Africa’s fast-reaction force ready to go from Colorado

Four years after its startup, U.S. Africa Command has it own fast-reaction commando force — based at Fort Carson, Colo., thousands of miles from the troubled continent.

The command, known as Africom, turned out to be a toothless tiger when it faced its biggest crisis on Sept. 11 as militants attacked the U.S. Consulate and an annex in Benghazi, Libya, and killed four Americans, including the U.S. ambassador.

The Benghazi debacle highlighted the fact that Africa Command, despite its oversight of a volatile region, had few combat forces or a quick-response special operations unit called a Commander's In-extremis Force (CIF) that is designed for such emergencies. Each geographic combatant command, except Africom on that day, had a CIF.

Africom and U.S. European Command are based in Stuttgart, Germany. Army Gen. Carter Ham, Africom’s top officer, turned to his neighbor’s command CIF to deploy to Benghazi. But that force was conducting training in Central Europe.

During the eight-hour attack on the consulate, the best that Africom could muster was two unarmed spy drones that relayed video feeds to the Pentagon and the CIA.

Four months after Benghazi, it is difficult to determine whether Africom is any better equipped to deal with a similar crisis in North Africa, where al Qaeda-linked groups appear to be on the march.

The command declined to answer that question from The Washington Times as another hot spot, the West African country of Mali, is under assault from Islamic extremists.

Africom, which has responsibility for all U.S. military operations on the continent except Egypt, now has its own CIF.

But a defense official said the CIF resides at Fort Carson, home to the Army’s 10th Special Forces Group — 6,000 miles away from any flash points in Africa.

“They’re not located in Europe. They are not in Africa,” a defense official told The Times. “They are located out of Fort Carson.”

Africa Command operates one base on the continent, at Djibouti, several thousand miles from Benghazi — too far away to help the American ambassador, his information officer and two former Navy SEALs who were killed by al Qaeda-linked militants.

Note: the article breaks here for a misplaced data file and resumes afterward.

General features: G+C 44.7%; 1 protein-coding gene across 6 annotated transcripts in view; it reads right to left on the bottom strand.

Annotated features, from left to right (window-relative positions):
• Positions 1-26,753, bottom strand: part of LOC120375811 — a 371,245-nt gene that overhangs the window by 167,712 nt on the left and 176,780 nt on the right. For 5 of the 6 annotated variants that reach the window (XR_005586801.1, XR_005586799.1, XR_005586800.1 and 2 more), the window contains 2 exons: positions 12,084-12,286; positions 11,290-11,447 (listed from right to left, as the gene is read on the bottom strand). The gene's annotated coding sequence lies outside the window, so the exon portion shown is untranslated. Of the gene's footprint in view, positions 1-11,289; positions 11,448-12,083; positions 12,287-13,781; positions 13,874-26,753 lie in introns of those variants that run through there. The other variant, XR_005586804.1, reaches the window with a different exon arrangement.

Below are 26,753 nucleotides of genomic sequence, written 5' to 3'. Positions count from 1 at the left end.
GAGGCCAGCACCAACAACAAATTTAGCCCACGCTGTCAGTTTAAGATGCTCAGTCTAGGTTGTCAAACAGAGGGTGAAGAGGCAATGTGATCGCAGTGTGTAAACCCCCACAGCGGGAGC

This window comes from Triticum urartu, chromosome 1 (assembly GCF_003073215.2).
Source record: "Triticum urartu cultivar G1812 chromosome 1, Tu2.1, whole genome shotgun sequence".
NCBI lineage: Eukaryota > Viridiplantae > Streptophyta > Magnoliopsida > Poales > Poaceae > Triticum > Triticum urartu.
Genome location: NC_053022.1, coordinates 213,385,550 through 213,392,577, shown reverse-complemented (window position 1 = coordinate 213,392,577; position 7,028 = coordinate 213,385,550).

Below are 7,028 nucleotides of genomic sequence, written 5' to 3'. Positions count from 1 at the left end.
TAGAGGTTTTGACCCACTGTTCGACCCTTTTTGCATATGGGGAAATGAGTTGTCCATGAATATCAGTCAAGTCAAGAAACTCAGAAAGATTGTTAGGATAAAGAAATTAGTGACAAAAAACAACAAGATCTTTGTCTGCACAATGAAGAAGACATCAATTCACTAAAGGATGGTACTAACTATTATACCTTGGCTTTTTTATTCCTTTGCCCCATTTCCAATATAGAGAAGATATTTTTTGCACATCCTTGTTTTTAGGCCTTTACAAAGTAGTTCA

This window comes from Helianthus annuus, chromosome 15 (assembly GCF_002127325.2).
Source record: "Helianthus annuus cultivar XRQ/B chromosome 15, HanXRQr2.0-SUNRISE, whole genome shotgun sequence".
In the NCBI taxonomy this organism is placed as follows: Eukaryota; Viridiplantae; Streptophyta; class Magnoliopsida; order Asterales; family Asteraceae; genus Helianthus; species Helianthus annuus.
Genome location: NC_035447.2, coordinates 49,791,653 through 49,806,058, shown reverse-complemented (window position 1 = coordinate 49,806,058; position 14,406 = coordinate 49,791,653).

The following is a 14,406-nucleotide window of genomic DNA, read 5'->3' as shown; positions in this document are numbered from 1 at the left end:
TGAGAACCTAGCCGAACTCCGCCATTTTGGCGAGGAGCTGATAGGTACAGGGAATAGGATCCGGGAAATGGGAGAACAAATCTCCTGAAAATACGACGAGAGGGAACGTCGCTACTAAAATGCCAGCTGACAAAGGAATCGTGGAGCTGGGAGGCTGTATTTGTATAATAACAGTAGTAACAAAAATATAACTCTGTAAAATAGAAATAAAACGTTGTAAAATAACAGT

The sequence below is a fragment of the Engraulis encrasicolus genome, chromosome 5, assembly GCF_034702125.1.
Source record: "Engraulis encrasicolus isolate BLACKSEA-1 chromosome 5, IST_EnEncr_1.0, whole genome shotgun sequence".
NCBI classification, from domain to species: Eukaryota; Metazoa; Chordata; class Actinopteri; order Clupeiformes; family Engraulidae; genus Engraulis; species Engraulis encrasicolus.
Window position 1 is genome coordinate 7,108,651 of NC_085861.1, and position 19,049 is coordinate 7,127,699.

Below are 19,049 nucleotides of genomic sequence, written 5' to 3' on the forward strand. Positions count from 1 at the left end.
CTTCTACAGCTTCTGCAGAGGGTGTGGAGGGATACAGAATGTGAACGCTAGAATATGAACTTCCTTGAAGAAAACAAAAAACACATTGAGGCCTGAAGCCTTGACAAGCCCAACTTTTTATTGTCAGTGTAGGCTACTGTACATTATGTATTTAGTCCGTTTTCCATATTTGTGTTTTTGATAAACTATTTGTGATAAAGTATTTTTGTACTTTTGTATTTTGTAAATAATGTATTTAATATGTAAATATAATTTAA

“There are no intentions to establish any other bases in Africa at this time,” the defense official said.

When told that Africom’s first fast-reaction force is based near the Rocky Mountains, a senior retired officer told The Times: “You can’t be serious. That’s pathetic. I absolutely cannot believe that. I’m astounded by that.”

The Pentagon escaped criticism in a State Department blue-ribbon commission report about the Benghazi attack: It castigated the State officials for failing to provide better security at the mission despite heightened extremist violence and repeated requests from diplomats for more protection.

But the Defense Department did feel the sting of criticism in a subsequent inquiry by the Senate Homeland Security and Governmental Affairs Committee.

It singled out the State Department and the Pentagon for failing to plan — to assess the growing violence in Libya and look at forces available in case of an attack.

Said the senior retired officer, who was consulted by senior officials after the attack: “They had no assigned forces that could respond. They also had not alerted any forces to be in preparation to respond and possible move them closer because it was 9-11 and the fact that Benghazi certainly was heating up.”

The Senate report called the military’s inability to respond a tragedy.

“[The Defense Department]and AFRICOM tried to provide effective support on September 11th, but given the nature of the attack in Benghazi and the distance of their assets from Benghazi, they were tragically unable to do so,” the report said.

It listed the assets that might have helped if moved sooner: “AFRICOM’s lack of operational assets near Benghazi hindered its capacity to evacuate U.S. personnel during the attacks. The Djibouti base was several thousand miles away. There was no Marine expeditionary unit, carrier group or a smaller group of U.S. ships closely located in the Mediterranean Sea that could have provided aerial or ground support or helped evacuate personnel from Benghazi. AFRICOM also lacked a dedicated Commander's In-extremis Force (CIF) — a specially trained force capable of performing no-notice missions.”

The Pentagon’s timeline and the Senate report showed that, at about 2 a.m. Libya time, Defense Secretary Leon E. Panetta ordered three units — European command’s CIF, a special commando team in the U.S. and a Marine Corps anti-terrorism team in Rota, Spain — to respond to the Benghazi assaults.

They arrived at a staging base in Sicily long after the attacks had ended. The dead and survivors were flown to Tripoli in chartered aircraft.

The attack on the mission where U.S. Ambassador J. Christopher Stevens was killed began at 9:40 p.m. local time.

The two U.S. teams arrived in Sicily on Sept. 12.

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